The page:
Climate change is real and threatens our whole planet. It is anthropogenic, caused by humans. Media coverage of it is spotty and inadequate. And the Intergovernmental Panel on Climate Change has advised that we have only a dozen or so years left to get serious about dealing with it. Meanwhile, U.S. President Donald J. Trump and his followers have been thumbing their noses at the science community that has made the problem abundantly clear and deadly serious.
Please bear with me as I repeat a partial list of the inadequately discussed components and concomitants of climate change:
- The Antarctic, Greenland and glacier ice melt
- Permafrost and tundra thaw releasing methane and carbon dioxide
- Rising sea levels (with 40 percent of world population living in coastal areas)
- Ocean acidification
- Coral reef die-off
- Soil erosion and nutrient loss
- Clean water shortages
- Biodiversity shrinkage (a “sixth extinction”)
- Toxic waste accumulation on land and sea
- Overuse of both renewable and nonrenewable resources
- Excessive use of agricultural land for beef production
- Possible disease pandemics
- Increasing sociopolitical disorder and violence.
Driving all this is human overpopulation, up from two billion or so in 1945 to nearly eight billion today, and as many as an unsustainable ten billion by 2050. The answer, of course, is universal access to contraception and safe, legal abortion, which scientists have been recommending for over fifty years and which the Republican Ford administration recommended in its 1975 National Security Study Memorandum 200 report.
Now get this. For years now there have been over 56 million abortions worldwide per year and widespread use of contraceptives. Half of those abortions were unsafe and/or illegal, and over 22,000 women die every year from unsafe, illegal abortions. By comparison, there are about 130 million children born each year worldwide, and over 300,000 women die giving birth per year, mostly in undeveloped countries. Clearly, continuing a pregnancy until birth is more dangerous for women than having an abortion. But world population continues to increase, especially in southern Asia, the Middle East, Africa, and Latin America—including Guatemala, El Salvador, and Honduras, whose messed-up and overpopulated societies have been driving refugees to our southern border. Blame for all this falls largely on the shoulders of an array of religious Right leaders (of many stripes) and the timid politicians they are able to influence.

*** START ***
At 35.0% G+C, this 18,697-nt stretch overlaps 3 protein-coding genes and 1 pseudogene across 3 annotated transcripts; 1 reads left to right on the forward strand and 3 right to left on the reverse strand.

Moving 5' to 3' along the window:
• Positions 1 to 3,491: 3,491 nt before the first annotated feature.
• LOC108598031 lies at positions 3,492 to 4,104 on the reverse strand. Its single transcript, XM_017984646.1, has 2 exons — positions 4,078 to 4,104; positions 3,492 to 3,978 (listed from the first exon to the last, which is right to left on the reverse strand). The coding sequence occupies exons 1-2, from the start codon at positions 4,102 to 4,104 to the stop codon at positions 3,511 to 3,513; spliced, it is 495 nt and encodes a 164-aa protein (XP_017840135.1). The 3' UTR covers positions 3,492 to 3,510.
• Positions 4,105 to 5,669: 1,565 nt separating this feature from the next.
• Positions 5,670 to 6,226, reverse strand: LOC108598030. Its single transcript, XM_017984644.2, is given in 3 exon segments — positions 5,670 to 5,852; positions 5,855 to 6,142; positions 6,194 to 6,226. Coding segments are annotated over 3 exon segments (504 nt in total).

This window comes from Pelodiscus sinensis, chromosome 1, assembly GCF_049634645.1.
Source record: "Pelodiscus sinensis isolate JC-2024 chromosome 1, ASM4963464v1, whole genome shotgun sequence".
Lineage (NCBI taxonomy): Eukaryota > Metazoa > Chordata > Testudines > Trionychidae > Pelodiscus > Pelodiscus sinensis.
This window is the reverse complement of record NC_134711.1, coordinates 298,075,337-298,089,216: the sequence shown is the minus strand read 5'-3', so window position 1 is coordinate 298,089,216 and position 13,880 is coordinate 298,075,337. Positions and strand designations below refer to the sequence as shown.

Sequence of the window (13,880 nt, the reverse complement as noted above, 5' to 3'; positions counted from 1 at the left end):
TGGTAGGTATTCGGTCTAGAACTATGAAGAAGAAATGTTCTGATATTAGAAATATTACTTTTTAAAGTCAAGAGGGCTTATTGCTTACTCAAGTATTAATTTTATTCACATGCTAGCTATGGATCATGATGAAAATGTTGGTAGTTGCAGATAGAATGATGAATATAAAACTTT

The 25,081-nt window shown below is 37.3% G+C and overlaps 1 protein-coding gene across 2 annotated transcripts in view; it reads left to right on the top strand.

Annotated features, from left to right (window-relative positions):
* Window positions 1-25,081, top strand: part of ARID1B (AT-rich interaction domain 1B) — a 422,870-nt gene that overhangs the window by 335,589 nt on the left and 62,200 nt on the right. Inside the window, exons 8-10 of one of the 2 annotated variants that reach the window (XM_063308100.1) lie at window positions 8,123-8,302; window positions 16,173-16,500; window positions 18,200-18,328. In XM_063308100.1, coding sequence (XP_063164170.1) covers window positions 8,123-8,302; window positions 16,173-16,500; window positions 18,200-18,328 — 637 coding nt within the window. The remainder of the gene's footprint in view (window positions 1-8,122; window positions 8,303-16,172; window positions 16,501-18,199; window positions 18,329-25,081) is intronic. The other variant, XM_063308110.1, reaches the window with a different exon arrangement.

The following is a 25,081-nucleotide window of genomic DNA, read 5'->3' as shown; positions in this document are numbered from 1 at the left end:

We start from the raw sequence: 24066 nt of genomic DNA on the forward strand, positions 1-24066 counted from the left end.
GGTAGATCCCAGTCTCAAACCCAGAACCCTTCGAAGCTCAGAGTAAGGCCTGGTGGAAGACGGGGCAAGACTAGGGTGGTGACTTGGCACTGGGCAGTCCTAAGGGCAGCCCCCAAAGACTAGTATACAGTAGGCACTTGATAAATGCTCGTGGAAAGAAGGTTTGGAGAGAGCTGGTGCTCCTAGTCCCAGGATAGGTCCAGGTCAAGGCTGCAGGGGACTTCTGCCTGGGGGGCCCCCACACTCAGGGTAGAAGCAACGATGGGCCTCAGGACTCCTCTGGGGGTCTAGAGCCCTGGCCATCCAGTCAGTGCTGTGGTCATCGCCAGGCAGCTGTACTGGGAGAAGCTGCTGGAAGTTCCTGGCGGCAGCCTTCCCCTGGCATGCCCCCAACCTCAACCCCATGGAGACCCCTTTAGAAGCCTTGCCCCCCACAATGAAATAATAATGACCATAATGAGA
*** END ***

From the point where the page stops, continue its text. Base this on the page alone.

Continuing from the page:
To be blunt, women suffer and die, and our planet is becoming uninhabitable, because of male religious and political leaders.
Obviously, We the People of this planet have to reduce the excessive influence of the worst of these religious leaders and politicians and see that all women everywhere have access to contraception and safe abortion. But even then, there needs to be a backup plan. And that backup plan is voluntary sterilization, not tubal ligation (TL), which is expensive, requires a surgeon and a hospital, and is not all that safe for many women. The answer could well be quinacrine sterilization (QS), which is cheap, effective, and has been tested.
Quinacrine has been used for many decades to treat malaria and other diseases, so it is not something new and untested.
In quinacrine sterilization—always voluntary, of course—seven pellets (of 36 mg each) are placed in a woman’s Fallopian tubes using a modified IUD inserter in two doses one month apart. This produces scarring and permanent sterilization. QS has been administered by over 1,500 trained healthcare professionals, usually nurses or midwives, and has been found safe. QS is cheap, less than $1 per dose, and has been used by a reported 200,000 women in several countries. QS has been the subject of peer-reviewed articles attesting to its safety.
Unfortunately, the Food and Drug Administration has refused to permit a field test of QS in the United States, apparently due to pressures from economic and conservative religious interests.
The bottom line is that QS could decrease the abortion rate, greatly improve overall women’s health, and rein in population growth.
(For assistance with the QS matter, I would like to thank writer Donald Collins Sr. of the International Services Assistance Fund.)
Finally, it should be painfully obvious that at the root of the problem lie the deficits of women’s rights and political power virtually everywhere in the world, not just in Saudi Arabia and Alabama. Much work remains to be done. In July, I had an online debate with a woman teacher in Indiana who advocated the diversion of public funds to private schools through vouchers or tax credits. The usual arguments against such did not faze her. But this one finally did:
I find it incomprehensible that any woman would approve of government forcing all women (and men) taxpayers to support private schools, the overwhelming majority of which indoctrinate kids with the religion-based view that women should not have rights of conscience with regard to contraception and abortion or to have the same rights and authority as men.
Of course, we have the example of the despicable Betsy DeVos, Trump’s Education Secretary, and those women who blindly and foolishly agree with her.